1. You’re not superhuman, and you don’t have to be.
Setting reasonable expectations for yourself is, I believe, the first step toward self-acceptance. Anyone would or could feel like an imposter if they set the achievement bar too high to reach.
2. Seek out a mentor and become a mentor for someone else.
Mentoring from someone who knows you can be a huge confidence boost. Listening to what someone says, as they watch you from the outside, is usually very different than how you see yourself.
3. Define success at the beginning, and don’t move the goalposts.
By defining failure and success at the start of a task or project, and by not moving the goalposts you’ve set, you stand a better chance of being pleased with the outcome. This is certainly the foundation of building confidence in yourself and your work. For instance, if you decide at the start of a project that at the one-month mark you should have completed a list of five things, and you accomplish that goal, take a moment and dare to be proud of yourself. Catch the rest of this fascinating interview here.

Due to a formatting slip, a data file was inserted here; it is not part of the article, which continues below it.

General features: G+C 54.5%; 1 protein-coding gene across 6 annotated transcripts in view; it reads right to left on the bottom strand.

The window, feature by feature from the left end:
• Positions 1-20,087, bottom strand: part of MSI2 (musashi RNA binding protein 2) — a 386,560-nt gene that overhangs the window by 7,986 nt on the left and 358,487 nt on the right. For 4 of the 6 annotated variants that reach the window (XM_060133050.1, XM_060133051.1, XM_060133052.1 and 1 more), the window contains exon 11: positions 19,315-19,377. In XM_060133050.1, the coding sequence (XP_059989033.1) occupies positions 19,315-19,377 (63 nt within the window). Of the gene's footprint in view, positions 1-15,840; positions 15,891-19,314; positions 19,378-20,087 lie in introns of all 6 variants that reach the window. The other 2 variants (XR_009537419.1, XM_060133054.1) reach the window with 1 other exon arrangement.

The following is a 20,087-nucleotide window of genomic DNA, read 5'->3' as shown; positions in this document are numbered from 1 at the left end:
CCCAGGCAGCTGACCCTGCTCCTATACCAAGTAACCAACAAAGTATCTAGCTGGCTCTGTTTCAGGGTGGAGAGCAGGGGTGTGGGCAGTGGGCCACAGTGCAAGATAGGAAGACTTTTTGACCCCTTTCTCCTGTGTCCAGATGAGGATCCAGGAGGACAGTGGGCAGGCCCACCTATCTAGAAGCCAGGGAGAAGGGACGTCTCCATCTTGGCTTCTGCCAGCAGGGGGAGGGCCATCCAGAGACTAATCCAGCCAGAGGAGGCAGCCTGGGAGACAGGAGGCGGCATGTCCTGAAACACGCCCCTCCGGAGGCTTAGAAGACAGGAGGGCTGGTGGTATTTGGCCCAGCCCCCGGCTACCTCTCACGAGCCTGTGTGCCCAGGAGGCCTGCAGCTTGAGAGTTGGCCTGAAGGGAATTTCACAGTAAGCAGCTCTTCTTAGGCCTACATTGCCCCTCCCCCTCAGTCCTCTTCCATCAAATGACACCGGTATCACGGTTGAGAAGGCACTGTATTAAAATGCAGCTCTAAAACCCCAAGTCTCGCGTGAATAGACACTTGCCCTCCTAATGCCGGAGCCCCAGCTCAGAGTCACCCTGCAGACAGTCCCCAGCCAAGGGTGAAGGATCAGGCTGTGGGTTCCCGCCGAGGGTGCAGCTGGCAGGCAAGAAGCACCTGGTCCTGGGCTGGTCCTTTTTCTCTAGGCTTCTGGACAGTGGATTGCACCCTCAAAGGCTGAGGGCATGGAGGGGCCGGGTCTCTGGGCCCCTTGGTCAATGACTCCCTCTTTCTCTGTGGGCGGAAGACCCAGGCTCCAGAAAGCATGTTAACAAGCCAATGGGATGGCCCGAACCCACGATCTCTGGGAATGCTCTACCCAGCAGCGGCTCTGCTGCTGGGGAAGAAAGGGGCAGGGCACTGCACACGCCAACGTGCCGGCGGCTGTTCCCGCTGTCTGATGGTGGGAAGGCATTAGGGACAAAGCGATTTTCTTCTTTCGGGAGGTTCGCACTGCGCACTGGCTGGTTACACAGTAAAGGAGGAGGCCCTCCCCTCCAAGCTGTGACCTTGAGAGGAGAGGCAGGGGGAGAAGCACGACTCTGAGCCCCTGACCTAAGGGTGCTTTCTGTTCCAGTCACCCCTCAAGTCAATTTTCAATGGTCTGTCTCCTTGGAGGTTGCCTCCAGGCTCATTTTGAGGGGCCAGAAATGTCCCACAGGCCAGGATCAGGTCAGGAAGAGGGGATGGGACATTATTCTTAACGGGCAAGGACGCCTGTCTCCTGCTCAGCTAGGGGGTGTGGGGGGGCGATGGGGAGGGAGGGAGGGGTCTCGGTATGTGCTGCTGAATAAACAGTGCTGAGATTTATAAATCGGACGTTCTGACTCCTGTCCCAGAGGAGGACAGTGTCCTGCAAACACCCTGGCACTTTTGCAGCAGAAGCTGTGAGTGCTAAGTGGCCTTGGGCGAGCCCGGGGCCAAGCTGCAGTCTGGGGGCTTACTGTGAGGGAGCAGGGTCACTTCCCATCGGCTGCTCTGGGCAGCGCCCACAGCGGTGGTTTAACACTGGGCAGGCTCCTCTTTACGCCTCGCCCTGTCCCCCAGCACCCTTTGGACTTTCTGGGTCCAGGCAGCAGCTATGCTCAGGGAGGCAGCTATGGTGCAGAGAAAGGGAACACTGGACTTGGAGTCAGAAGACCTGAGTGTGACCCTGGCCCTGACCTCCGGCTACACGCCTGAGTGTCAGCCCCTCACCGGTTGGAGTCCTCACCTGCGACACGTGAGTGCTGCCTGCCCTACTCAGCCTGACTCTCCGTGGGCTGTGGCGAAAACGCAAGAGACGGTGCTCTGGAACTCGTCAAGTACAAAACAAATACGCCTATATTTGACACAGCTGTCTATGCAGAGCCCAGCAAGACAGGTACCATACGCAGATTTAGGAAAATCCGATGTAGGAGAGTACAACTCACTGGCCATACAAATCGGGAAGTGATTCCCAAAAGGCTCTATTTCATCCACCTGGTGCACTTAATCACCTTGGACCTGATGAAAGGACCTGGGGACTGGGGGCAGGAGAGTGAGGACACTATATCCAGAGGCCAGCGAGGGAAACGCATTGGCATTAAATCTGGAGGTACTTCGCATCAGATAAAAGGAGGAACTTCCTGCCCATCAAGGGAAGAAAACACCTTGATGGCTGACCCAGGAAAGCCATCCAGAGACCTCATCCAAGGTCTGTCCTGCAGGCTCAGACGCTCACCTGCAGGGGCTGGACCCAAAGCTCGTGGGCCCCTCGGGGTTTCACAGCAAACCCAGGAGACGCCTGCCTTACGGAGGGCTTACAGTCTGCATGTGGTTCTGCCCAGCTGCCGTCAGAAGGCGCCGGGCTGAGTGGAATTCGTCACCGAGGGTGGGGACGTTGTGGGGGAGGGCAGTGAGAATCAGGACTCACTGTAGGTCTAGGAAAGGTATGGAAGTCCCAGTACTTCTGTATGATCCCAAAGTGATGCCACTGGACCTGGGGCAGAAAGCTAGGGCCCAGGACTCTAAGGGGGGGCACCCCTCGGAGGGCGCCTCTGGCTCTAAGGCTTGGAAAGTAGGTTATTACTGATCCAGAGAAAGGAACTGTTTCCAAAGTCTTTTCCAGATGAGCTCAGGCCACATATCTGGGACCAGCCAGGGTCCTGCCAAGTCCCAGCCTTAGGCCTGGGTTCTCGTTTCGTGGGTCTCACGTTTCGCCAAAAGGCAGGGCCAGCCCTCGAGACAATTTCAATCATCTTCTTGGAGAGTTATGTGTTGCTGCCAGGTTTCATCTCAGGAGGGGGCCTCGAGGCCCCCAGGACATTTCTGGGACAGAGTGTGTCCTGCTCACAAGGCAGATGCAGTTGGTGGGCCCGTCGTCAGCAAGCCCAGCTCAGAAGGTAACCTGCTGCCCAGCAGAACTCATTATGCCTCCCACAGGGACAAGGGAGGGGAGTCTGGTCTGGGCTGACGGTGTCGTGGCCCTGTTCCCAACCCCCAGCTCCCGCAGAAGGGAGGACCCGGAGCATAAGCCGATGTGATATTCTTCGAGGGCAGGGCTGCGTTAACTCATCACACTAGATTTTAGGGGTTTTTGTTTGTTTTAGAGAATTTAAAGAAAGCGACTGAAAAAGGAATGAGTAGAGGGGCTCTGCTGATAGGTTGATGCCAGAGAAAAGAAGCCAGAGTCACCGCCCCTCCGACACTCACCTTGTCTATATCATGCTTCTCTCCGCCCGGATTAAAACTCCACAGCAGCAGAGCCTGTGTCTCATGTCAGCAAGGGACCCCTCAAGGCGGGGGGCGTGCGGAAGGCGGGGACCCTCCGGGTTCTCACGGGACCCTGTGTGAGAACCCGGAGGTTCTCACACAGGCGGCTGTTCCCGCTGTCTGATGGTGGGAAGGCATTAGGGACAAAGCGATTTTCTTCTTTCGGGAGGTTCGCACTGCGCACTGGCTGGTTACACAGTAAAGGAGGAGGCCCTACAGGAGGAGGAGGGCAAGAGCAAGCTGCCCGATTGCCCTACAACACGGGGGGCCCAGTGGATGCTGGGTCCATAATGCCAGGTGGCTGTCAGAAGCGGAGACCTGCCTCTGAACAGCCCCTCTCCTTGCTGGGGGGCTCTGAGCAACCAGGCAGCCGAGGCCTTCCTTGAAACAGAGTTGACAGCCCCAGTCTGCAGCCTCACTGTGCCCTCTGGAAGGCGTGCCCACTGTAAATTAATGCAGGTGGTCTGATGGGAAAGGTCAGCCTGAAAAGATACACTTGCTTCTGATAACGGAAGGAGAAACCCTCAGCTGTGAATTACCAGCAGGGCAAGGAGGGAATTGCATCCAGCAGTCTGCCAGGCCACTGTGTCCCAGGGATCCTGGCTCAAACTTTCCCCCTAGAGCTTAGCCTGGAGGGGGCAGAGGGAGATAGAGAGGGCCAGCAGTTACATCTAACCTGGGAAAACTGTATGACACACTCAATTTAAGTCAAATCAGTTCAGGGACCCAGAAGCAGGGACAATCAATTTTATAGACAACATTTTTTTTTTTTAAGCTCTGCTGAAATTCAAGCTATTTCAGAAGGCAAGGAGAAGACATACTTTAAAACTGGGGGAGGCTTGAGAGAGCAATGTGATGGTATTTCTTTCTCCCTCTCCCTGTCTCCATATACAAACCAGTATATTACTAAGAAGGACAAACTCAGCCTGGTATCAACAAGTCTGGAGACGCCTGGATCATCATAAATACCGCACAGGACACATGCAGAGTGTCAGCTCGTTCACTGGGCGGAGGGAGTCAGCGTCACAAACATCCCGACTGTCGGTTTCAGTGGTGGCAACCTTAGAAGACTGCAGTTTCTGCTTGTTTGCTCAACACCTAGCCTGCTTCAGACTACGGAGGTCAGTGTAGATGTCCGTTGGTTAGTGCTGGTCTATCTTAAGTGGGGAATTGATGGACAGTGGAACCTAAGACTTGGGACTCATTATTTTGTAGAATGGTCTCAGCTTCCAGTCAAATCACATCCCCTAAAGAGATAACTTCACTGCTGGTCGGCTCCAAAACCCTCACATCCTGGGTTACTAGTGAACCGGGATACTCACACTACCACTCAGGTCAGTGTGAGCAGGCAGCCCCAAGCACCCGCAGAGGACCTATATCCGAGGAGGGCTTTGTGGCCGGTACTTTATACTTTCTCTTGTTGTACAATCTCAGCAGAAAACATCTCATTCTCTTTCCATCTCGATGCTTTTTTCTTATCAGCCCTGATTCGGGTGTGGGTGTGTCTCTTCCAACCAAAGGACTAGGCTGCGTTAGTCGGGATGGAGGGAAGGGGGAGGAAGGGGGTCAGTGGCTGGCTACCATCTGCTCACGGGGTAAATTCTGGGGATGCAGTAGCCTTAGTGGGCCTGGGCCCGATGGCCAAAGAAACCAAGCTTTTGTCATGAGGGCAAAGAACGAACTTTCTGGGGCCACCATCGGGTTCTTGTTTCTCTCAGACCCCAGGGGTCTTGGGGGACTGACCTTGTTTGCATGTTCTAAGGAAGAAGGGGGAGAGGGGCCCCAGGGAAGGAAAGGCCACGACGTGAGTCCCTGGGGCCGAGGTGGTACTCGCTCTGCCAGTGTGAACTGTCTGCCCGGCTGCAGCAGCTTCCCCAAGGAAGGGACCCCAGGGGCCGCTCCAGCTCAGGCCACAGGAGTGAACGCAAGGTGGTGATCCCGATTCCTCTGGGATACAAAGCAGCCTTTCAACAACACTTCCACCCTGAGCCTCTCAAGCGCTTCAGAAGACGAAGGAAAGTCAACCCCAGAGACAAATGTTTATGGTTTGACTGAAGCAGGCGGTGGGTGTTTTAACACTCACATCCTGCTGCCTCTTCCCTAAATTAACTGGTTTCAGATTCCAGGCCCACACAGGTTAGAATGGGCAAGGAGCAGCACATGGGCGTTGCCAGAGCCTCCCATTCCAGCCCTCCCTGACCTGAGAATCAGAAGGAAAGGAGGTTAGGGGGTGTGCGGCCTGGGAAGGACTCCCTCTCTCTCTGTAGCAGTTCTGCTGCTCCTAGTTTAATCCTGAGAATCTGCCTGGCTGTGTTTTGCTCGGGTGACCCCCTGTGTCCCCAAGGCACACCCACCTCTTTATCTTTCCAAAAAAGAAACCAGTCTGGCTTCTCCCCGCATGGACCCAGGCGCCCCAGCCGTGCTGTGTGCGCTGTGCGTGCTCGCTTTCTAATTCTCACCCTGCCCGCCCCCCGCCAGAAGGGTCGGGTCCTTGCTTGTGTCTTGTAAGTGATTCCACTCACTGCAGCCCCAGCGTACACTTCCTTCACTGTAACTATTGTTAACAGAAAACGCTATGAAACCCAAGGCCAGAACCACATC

Another set of great articles by Candice Georgiadis brings Impostor syndrome to the masses with her extensive social media skills.
Excellent reading on the topic here.
About Candice Georgiadis
Candice Georgiadis is an active mother of three as well as a designer, founder, social media expert, and philanthropist. Candice Georgiadis is the founder and designer at CG & CO. She is also the Founder of the Social Media and Marketing Agency: Digital Agency. Candice Georgiadis is a Social Media influencer and contributing writer to ThriveGlobal, Authority Magazine and several others. In addition to her busy work life, Candice is a volunteer and donor to St Jude’s Children’s hospital.
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Source: EIN Presswire